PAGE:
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Woven throughout our history are the tales of rivers and their people. As emblematic as any of our rugged waterways, the St. Croix and Namekagon are water trails to our past and future. Managed as the St. Croix National Scenic Riverway, this unique park is a living testament to the vision of wild rivers forged by Senators Gaylord Nelson and Walter Mondale when these waters were included among the original rivers preserved in the Wild and Scenic Rivers Act in 1968, forty years ago. Nationwide as of 2006, Wild and Scenic River designation protects more than 11,000 miles of 165 spectacular free-flowing rivers in 38 states.
The two rivers form linear paths of blue and green stretching over 250 miles in length. The federally protected St. Croix flows for over 25 miles in Wisconsin before becoming a border river marking the boundary between Minnesota and Wisconsin for almost 125 miles. Almost 100 miles long itself, the Namekagon is solely within the borders of Wisconsin. Together, they keep alive a fading memory of the primitive and pristine waters flowing from the bogs and wetlands of the Northwoods.
The richness of this surrounding watershed contributes greatly to the unspoiled nature of the rivers and is the source of all water that flows into the riverway. Nourishing the St. Croix is an expansive basin covering over 7,700 square miles that connects an intricate network of more than 1,500 springs, brooks and 16 major tributaries in Wisconsin and Minnesota.
Fed by these waters, the rivers pass through a midwestern tapestry of primitive Northwoods forests, scenic river bluffs, prehistoric archaeological sites, century-old farmlands, and thriving urban and rural communities.
Flowing past 13 counties, seven state parks and three state forests on its way to meet the Mississippi near Prescott, Wisconsin, the riverway is a unique partnership of planning and study managed by the National Park Service, with assistance from the states of Wisconsin and Minnesota, local counties and communities. The riverway, home to 40 species of freshwater mussels, including two on the list of endangered species, is considered to be exceptionally clean, despite its proximity to the Twin Cities.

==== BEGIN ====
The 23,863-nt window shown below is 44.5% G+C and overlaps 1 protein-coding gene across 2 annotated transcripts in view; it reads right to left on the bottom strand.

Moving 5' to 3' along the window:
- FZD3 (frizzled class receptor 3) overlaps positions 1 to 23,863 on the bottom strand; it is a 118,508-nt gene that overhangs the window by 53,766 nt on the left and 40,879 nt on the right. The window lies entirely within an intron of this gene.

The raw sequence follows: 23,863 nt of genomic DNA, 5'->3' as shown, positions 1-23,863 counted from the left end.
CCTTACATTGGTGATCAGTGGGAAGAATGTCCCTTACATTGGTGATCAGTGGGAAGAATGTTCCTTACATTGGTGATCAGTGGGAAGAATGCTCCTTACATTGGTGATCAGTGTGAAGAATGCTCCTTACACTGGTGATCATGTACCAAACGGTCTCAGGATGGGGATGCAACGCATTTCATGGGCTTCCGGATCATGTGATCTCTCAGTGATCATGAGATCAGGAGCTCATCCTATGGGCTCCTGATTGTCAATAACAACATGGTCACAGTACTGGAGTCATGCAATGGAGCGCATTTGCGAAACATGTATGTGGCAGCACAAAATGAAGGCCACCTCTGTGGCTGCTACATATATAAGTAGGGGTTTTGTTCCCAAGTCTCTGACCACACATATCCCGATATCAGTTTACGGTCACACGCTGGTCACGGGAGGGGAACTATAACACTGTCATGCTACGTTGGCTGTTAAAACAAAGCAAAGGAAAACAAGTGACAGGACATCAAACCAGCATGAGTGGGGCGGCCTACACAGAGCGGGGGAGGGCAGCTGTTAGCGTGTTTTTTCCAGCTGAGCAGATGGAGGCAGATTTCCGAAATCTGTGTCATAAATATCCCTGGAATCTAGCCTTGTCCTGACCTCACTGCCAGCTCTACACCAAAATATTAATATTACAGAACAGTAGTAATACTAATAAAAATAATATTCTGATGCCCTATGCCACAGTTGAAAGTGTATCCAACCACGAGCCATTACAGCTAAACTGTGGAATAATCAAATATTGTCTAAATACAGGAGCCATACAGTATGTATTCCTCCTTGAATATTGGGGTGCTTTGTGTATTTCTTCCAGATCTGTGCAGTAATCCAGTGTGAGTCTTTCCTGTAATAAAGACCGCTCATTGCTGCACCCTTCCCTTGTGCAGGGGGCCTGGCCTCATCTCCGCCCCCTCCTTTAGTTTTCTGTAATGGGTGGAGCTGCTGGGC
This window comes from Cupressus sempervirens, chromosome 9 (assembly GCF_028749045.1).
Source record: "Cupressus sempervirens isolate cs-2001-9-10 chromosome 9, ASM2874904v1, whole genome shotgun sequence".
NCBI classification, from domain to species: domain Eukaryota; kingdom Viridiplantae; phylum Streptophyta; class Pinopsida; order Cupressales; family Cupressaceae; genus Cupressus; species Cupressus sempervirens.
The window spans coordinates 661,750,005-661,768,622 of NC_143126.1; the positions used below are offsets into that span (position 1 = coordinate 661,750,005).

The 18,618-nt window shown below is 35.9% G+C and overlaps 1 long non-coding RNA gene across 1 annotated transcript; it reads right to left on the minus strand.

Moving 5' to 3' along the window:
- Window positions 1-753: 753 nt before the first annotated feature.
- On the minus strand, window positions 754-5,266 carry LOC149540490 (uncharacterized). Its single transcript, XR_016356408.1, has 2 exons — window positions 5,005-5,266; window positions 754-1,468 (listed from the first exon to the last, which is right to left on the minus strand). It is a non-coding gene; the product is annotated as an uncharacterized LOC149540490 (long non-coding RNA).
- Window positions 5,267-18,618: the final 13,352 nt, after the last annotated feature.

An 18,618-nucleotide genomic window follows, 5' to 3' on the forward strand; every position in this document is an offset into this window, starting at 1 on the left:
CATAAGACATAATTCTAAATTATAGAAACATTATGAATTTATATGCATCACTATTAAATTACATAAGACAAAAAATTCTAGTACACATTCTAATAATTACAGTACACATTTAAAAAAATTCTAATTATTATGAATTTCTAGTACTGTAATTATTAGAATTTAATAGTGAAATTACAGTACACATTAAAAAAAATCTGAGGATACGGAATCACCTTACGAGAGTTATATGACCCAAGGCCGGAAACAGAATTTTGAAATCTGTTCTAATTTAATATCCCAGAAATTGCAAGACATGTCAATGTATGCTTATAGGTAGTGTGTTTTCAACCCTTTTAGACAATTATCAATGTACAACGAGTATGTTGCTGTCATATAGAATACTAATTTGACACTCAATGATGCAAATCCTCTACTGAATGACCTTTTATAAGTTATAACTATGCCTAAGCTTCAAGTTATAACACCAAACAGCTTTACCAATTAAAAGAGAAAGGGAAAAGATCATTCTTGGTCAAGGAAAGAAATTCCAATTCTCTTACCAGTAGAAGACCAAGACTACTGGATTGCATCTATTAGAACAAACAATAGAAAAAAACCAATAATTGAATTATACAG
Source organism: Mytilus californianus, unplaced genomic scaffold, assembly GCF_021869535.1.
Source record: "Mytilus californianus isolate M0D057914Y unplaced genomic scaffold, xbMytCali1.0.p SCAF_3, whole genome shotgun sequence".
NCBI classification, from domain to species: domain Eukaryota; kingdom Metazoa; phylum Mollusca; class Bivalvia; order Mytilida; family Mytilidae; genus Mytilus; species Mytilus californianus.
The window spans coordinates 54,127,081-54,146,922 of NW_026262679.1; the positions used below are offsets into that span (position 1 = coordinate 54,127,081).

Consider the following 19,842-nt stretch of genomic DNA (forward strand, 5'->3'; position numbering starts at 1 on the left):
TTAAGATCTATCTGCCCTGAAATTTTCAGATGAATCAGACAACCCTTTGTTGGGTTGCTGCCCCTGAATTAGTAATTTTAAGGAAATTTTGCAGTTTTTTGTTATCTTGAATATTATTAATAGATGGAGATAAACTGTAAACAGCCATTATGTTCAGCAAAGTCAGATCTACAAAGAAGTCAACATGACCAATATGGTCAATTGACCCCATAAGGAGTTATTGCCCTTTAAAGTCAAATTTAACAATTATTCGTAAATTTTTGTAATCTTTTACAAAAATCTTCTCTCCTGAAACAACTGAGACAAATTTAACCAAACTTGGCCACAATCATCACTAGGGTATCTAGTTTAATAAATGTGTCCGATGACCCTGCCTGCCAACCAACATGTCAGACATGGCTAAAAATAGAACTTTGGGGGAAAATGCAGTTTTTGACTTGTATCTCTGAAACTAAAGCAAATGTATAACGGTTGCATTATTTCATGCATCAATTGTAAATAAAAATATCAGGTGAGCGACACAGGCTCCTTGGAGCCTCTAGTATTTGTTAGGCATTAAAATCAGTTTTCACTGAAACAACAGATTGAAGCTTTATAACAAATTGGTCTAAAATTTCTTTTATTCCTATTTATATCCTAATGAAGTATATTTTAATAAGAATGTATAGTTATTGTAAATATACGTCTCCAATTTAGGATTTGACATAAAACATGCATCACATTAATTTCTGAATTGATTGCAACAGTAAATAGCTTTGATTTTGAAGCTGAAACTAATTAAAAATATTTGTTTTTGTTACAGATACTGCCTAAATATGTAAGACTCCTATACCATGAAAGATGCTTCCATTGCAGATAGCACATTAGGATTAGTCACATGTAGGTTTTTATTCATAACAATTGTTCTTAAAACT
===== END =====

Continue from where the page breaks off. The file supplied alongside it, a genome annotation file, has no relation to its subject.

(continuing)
Rising in wetlands from small seeps, the Namekagon never gives the impression of being a "big" river due to the narrow nature of its watershed.
In the cool, clear waters that begin to flow together east of Cable, Wisconsin, the Namekagon is home to native brook and transplanted rainbow and brown trout. Farther down below Trego, muskies resembling submerged logs leisurely swim over the sandy bottom. Campsites dot the riverside, inviting the visitor to rest or cast a fly in pools below long abandoned logging dams.
In the fall and spring, the rivers become classrooms, as local fourth grade students venture out with park rangers to learn about water quality, aquatic habitats, insects, fish, birds and mammals. Amid the laughter, children knee-deep in moving water begin to appreciate that this is a special place to be preserved.
As in any watershed, water levels near the headwaters of the Namekagon can drop off after spring runoff recedes. So at different times of the warmer seasons, floating the Namekagon can be a treat for both beginning and experienced paddlers. The final 30 miles near Spooner is a primitive stretch of water meandering through high sand banks, quiet marshes and even quieter forests. As the river twists and winds its way through changing scenery other river users are out of view, already around the next bend and downstream. Human noise wanes, then vanishes as the river follows the course it began thousands of years ago. On this part of the river, water flow remains steady through the fall, and this lower sweep beckons to be floated when the neighboring trees begin their fall color change.
Once surrounded by an immense forest of white pine, the water is now shadowed by a second growth of oak, maple and red pine. The area was opened to logging by a treaty signed with the Ojibwe tribe in 1837, and the pineries of the upper St. Croix watershed were heavily cutover to build a growing country. From the 1830s through the early 1900s, more than 12 billion board feet of lumber floated down the tributary rivers of the St. Croix to sawmills in Hudson, Wisconsin, and Marine-on-St. Croix and Stillwater, Minnesota.
The St. Croix
Rising on the south side of a natural divide that splits water north to Lake Superior (down the Bois Brule River) or south to the Mississippi River, the St. Croix is the shortest route between the two, as French fur traders learned from Native Americans when exploring the St. Croix area in the 1600s and 1700s. A small two-mile portage is still accessible to modern day adventurers who travel this historic route.